Slow Cookers: They're Hot Again

Ideas for Slow Cooker Recipes

Slow cookers aren't just for making simple stews. You can make breakfast, appetizers and even desserts in them -- and pretty easily, too. In fact, the prospect of multiple one-pot fancy dishes may justify buying a couple of slow cookers to have them working side by side to create a feast from soup-to-nuts (as they used to say), while you're enjoying the occasion in the living room with your family and friends.

We love the idea of preparing old-fashioned soups and stews in a newfangled tool that makes the process so easy. It's no accident that granny's recipes are often primo comfort foods. The best soups and stews are cooked on low heat over a long period of time to flavor and thicken the broth. Before so many women worked outside the home, it wasn't a big deal for the cook to pop into the kitchen to check the pot every hour or so. Today's slow cookers are very effective stand-ins for granny -- in the kitchen, anyway. We have some classic slow cooker soup and stew recipes to offer that are completely delicious, smell amazing and are inexpensive to make, too. It doesn't get much better than that.

While you may think using a slow cooker is a great way to make chili or red beans and rice, don't forget that slow cooking creates a moist environment that's perfect for your frittata and dumpling recipes, too. You can make moist and tender cakes in a slow cooker as well as steamed puddings, poached foods and even preserves. It's great for sauces, pasta dishes and rice dishes. It's also a natural for short ribs and barbecued wings. Heck, you can even cook a turkey breast in a slow cooker.

While you're contemplating your first (or next) foray into cooking foods low and slow, these tips will help:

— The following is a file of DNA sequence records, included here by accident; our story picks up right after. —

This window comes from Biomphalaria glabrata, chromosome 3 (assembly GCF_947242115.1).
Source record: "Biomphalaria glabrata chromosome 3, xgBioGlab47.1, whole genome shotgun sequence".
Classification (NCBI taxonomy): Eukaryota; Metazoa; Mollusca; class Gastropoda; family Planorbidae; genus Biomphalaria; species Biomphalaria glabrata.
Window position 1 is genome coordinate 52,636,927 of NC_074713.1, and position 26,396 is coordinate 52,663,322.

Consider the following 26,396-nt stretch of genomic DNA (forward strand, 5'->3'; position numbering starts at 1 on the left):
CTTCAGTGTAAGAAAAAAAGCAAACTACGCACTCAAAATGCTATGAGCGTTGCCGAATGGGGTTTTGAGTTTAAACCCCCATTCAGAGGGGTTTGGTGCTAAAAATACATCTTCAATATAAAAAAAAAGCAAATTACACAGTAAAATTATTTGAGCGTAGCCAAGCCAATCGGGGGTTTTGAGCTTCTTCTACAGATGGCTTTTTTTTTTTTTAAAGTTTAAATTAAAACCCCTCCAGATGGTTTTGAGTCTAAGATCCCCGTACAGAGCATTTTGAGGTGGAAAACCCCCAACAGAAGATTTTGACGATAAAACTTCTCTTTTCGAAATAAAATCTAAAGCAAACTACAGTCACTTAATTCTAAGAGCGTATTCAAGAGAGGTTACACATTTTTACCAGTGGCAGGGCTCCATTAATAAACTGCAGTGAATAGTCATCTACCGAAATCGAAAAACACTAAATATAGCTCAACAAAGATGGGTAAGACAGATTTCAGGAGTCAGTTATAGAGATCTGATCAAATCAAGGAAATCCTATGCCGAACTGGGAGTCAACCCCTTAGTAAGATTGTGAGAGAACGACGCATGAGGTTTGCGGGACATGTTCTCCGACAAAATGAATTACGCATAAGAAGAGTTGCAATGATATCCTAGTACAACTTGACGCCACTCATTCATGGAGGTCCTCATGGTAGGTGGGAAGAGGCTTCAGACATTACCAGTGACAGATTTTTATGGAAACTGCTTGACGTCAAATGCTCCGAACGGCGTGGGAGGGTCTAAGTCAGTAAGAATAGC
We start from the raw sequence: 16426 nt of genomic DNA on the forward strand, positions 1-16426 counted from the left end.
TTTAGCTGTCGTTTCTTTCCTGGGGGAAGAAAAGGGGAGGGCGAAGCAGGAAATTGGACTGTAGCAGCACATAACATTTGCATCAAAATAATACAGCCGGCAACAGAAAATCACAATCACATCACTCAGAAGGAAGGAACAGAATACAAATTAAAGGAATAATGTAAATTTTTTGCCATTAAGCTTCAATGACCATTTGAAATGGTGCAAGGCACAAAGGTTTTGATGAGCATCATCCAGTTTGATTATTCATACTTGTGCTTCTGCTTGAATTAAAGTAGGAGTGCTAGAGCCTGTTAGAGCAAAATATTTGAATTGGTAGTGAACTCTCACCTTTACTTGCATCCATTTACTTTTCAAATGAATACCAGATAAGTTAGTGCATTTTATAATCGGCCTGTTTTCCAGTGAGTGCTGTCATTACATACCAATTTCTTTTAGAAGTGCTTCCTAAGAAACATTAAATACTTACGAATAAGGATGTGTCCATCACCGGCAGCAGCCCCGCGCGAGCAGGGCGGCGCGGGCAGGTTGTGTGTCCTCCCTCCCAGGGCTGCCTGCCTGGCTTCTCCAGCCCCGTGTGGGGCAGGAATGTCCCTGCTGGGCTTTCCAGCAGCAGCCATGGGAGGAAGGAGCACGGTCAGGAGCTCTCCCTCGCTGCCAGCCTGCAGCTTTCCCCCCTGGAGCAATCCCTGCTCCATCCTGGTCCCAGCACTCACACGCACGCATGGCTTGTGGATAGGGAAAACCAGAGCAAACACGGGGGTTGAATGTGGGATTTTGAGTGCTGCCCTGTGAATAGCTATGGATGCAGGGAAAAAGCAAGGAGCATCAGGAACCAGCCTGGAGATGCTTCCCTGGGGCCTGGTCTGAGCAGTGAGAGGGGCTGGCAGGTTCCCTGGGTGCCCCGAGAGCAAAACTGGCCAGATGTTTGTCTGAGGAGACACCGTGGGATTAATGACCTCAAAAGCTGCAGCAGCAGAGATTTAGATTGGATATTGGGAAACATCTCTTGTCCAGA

• Use your own recipes - Many conventional recipes can be adapted for use in a slow cooker. Although it may take a little experimentation, start by reducing the liquid requirement in your recipes by half. Remember, the moisture will circulate throughout the cooking process, so you'll need less. You can always add additional liquid later.
  • Use cheap cuts of meat - The harder a muscle works, the tougher it gets. That's one reason why meat from older animals is chewy. Slow cooking helps unlock the deep rich flavor in these tougher, cheaper cuts, but doesn't reduce them to mush. The result is a fork-tender consistency and a broth filled with dissolved connective tissue that creates a velvety texture.
  • Brown meats before adding - Although this is an extra step, browning meats in a little oil before adding them to your slow cooker helps seal in flavor and maintain the texture.
  • Add canned or frozen vegetables late - Canned vegetables are precooked, so they just need to be warmed up. To avoid soggy, squishy veggies, try adding them to your dishes within the last hour to half-hour of cooking (depending on size and volume). If you're using frozen vegetables, defrost them before adding them.
  • Add tender fresh vegetables last - You can load up the pot with all the veggies for your stew or soup and the result will taste OK, but vegetables like mushrooms, scallions and bell peppers don't need to cook as long as tomatoes and potatoes. Adding them an hour or so before serving will increase the visual appeal (they'll hold their color better), and improve the texture of your dish.
  • Add dairy at the end - Just because you're using a slow cooker doesn't negate all the rules you learned about stovetop cooking. If a recipe calls for cheese, sour cream, half-and-half or heavy cream, add it at the end.
  • Invest in a meat thermometer - You want your recipes thoroughly cooked but not overdone. Using a meat thermometer to test for doneness is one reliable way to get it right every time.

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